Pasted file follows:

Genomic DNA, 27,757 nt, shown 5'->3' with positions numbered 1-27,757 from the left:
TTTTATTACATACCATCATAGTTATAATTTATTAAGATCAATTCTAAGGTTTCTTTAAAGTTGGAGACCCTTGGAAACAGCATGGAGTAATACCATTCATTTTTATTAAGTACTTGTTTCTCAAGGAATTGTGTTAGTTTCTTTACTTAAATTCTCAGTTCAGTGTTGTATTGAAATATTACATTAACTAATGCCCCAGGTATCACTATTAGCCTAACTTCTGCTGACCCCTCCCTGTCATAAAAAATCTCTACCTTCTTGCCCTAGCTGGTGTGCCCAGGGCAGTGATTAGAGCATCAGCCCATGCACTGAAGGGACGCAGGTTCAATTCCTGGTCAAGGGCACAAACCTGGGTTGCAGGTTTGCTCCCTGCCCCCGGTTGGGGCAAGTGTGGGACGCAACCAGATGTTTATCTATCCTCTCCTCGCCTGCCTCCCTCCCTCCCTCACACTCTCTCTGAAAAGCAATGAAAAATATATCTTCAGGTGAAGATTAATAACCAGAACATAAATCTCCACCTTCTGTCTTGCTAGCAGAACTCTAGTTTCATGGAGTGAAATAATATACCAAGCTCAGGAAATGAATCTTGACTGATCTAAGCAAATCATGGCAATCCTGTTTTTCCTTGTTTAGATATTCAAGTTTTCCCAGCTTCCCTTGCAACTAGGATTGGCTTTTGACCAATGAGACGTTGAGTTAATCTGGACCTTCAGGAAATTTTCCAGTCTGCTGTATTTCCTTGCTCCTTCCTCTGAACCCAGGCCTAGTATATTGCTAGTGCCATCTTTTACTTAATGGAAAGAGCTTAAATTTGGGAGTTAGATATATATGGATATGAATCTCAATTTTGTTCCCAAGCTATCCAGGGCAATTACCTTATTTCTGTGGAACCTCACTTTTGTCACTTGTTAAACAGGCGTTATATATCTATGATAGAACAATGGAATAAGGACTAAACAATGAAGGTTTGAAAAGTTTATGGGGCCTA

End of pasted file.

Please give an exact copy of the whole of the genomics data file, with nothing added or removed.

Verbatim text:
Genomic DNA, 27,757 nt, shown 5'->3' with positions numbered 1-27,757 from the left:
TTTTATTACATACCATCATAGTTATAATTTATTAAGATCAATTCTAAGGTTTCTTTAAAGTTGGAGACCCTTGGAAACAGCATGGAGTAATACCATTCATTTTTATTAAGTACTTGTTTCTCAAGGAATTGTGTTAGTTTCTTTACTTAAATTCTCAGTTCAGTGTTGTATTGAAATATTACATTAACTAATGCCCCAGGTATCACTATTAGCCTAACTTCTGCTGACCCCTCCCTGTCATAAAAAATCTCTACCTTCTTGCCCTAGCTGGTGTGCCCAGGGCAGTGATTAGAGCATCAGCCCATGCACTGAAGGGACGCAGGTTCAATTCCTGGTCAAGGGCACAAACCTGGGTTGCAGGTTTGCTCCCTGCCCCCGGTTGGGGCAAGTGTGGGACGCAACCAGATGTTTATCTATCCTCTCCTCGCCTGCCTCCCTCCCTCCCTCACACTCTCTCTGAAAAGCAATGAAAAATATATCTTCAGGTGAAGATTAATAACCAGAACATAAATCTCCACCTTCTGTCTTGCTAGCAGAACTCTAGTTTCATGGAGTGAAATAATATACCAAGCTCAGGAAATGAATCTTGACTGATCTAAGCAAATCATGGCAATCCTGTTTTTCCTTGTTTAGATATTCAAGTTTTCCCAGCTTCCCTTGCAACTAGGATTGGCTTTTGACCAATGAGACGTTGAGTTAATCTGGACCTTCAGGAAATTTTCCAGTCTGCTGTATTTCCTTGCTCCTTCCTCTGAACCCAGGCCTAGTATATTGCTAGTGCCATCTTTTACTTAATGGAAAGAGCTTAAATTTGGGAGTTAGATATATATGGATATGAATCTCAATTTTGTTCCCAAGCTATCCAGGGCAATTACCTTATTTCTGTGGAACCTCACTTTTGTCACTTGTTAAACAGGCGTTATATATCTATGATAGAACAATGGAATAAGGACTAAACAATGAAGGTTTGAAAAGTTTATGGGGCCTA